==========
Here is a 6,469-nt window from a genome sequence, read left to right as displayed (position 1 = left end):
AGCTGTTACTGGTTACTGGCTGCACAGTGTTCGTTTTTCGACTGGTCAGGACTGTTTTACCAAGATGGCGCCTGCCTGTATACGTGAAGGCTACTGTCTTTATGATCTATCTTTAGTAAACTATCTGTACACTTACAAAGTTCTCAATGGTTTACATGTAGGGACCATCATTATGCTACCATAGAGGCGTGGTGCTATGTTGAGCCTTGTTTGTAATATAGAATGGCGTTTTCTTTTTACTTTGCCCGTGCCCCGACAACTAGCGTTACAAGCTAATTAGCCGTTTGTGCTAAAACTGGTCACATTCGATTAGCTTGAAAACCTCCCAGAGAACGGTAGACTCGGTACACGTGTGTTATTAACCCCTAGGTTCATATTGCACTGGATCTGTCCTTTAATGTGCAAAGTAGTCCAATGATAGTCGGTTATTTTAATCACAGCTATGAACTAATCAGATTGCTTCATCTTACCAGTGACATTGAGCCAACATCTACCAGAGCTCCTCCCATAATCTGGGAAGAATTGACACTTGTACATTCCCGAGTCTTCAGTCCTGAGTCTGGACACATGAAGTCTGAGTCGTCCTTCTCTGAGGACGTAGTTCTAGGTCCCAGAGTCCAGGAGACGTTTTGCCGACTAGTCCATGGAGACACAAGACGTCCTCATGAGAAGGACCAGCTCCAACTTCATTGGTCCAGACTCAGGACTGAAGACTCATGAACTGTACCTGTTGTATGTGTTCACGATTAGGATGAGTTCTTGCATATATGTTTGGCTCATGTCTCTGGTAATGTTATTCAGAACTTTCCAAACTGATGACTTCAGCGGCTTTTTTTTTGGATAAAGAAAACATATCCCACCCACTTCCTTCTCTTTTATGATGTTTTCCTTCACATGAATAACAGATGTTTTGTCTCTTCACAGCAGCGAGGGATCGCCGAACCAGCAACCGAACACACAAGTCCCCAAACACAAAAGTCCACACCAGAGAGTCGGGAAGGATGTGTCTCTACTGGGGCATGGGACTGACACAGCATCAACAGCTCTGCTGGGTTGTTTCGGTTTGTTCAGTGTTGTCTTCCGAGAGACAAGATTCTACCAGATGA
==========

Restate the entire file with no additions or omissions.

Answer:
Here is a 6,469-nt window from a genome sequence, read left to right as displayed (position 1 = left end):
AGCTGTTACTGGTTACTGGCTGCACAGTGTTCGTTTTTCGACTGGTCAGGACTGTTTTACCAAGATGGCGCCTGCCTGTATACGTGAAGGCTACTGTCTTTATGATCTATCTTTAGTAAACTATCTGTACACTTACAAAGTTCTCAATGGTTTACATGTAGGGACCATCATTATGCTACCATAGAGGCGTGGTGCTATGTTGAGCCTTGTTTGTAATATAGAATGGCGTTTTCTTTTTACTTTGCCCGTGCCCCGACAACTAGCGTTACAAGCTAATTAGCCGTTTGTGCTAAAACTGGTCACATTCGATTAGCTTGAAAACCTCCCAGAGAACGGTAGACTCGGTACACGTGTGTTATTAACCCCTAGGTTCATATTGCACTGGATCTGTCCTTTAATGTGCAAAGTAGTCCAATGATAGTCGGTTATTTTAATCACAGCTATGAACTAATCAGATTGCTTCATCTTACCAGTGACATTGAGCCAACATCTACCAGAGCTCCTCCCATAATCTGGGAAGAATTGACACTTGTACATTCCCGAGTCTTCAGTCCTGAGTCTGGACACATGAAGTCTGAGTCGTCCTTCTCTGAGGACGTAGTTCTAGGTCCCAGAGTCCAGGAGACGTTTTGCCGACTAGTCCATGGAGACACAAGACGTCCTCATGAGAAGGACCAGCTCCAACTTCATTGGTCCAGACTCAGGACTGAAGACTCATGAACTGTACCTGTTGTATGTGTTCACGATTAGGATGAGTTCTTGCATATATGTTTGGCTCATGTCTCTGGTAATGTTATTCAGAACTTTCCAAACTGATGACTTCAGCGGCTTTTTTTTTGGATAAAGAAAACATATCCCACCCACTTCCTTCTCTTTTATGATGTTTTCCTTCACATGAATAACAGATGTTTTGTCTCTTCACAGCAGCGAGGGATCGCCGAACCAGCAACCGAACACACAAGTCCCCAAACACAAAAGTCCACACCAGAGAGTCGGGAAGGATGTGTCTCTACTGGGGCATGGGACTGACACAGCATCAACAGCTCTGCTGGGTTGTTTCGGTTTGTTCAGTGTTGTCTTCCGAGAGACAAGATTCTACCAGATGA